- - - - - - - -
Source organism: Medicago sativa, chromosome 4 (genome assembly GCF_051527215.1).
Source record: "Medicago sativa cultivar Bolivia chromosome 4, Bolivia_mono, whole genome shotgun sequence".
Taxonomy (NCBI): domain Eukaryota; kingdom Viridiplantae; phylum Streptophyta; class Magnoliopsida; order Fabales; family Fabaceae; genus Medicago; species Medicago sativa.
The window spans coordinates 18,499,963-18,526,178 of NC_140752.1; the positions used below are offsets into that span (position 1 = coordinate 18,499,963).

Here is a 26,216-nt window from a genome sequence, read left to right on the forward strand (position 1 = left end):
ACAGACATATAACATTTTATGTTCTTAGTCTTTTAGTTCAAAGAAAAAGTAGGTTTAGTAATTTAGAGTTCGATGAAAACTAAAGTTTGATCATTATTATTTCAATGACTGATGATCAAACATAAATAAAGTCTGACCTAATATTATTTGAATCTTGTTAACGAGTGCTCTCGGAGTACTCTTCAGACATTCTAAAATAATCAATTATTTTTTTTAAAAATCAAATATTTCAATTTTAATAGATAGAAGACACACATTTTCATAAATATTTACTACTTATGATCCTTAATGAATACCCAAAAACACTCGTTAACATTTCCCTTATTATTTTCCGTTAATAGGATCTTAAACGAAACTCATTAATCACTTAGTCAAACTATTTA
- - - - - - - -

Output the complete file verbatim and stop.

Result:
Source organism: Medicago sativa, chromosome 4 (genome assembly GCF_051527215.1).
Source record: "Medicago sativa cultivar Bolivia chromosome 4, Bolivia_mono, whole genome shotgun sequence".
Taxonomy (NCBI): domain Eukaryota; kingdom Viridiplantae; phylum Streptophyta; class Magnoliopsida; order Fabales; family Fabaceae; genus Medicago; species Medicago sativa.
The window spans coordinates 18,499,963-18,526,178 of NC_140752.1; the positions used below are offsets into that span (position 1 = coordinate 18,499,963).

Here is a 26,216-nt window from a genome sequence, read left to right on the forward strand (position 1 = left end):
ACAGACATATAACATTTTATGTTCTTAGTCTTTTAGTTCAAAGAAAAAGTAGGTTTAGTAATTTAGAGTTCGATGAAAACTAAAGTTTGATCATTATTATTTCAATGACTGATGATCAAACATAAATAAAGTCTGACCTAATATTATTTGAATCTTGTTAACGAGTGCTCTCGGAGTACTCTTCAGACATTCTAAAATAATCAATTATTTTTTTTAAAAATCAAATATTTCAATTTTAATAGATAGAAGACACACATTTTCATAAATATTTACTACTTATGATCCTTAATGAATACCCAAAAACACTCGTTAACATTTCCCTTATTATTTTCCGTTAATAGGATCTTAAACGAAACTCATTAATCACTTAGTCAAACTATTTA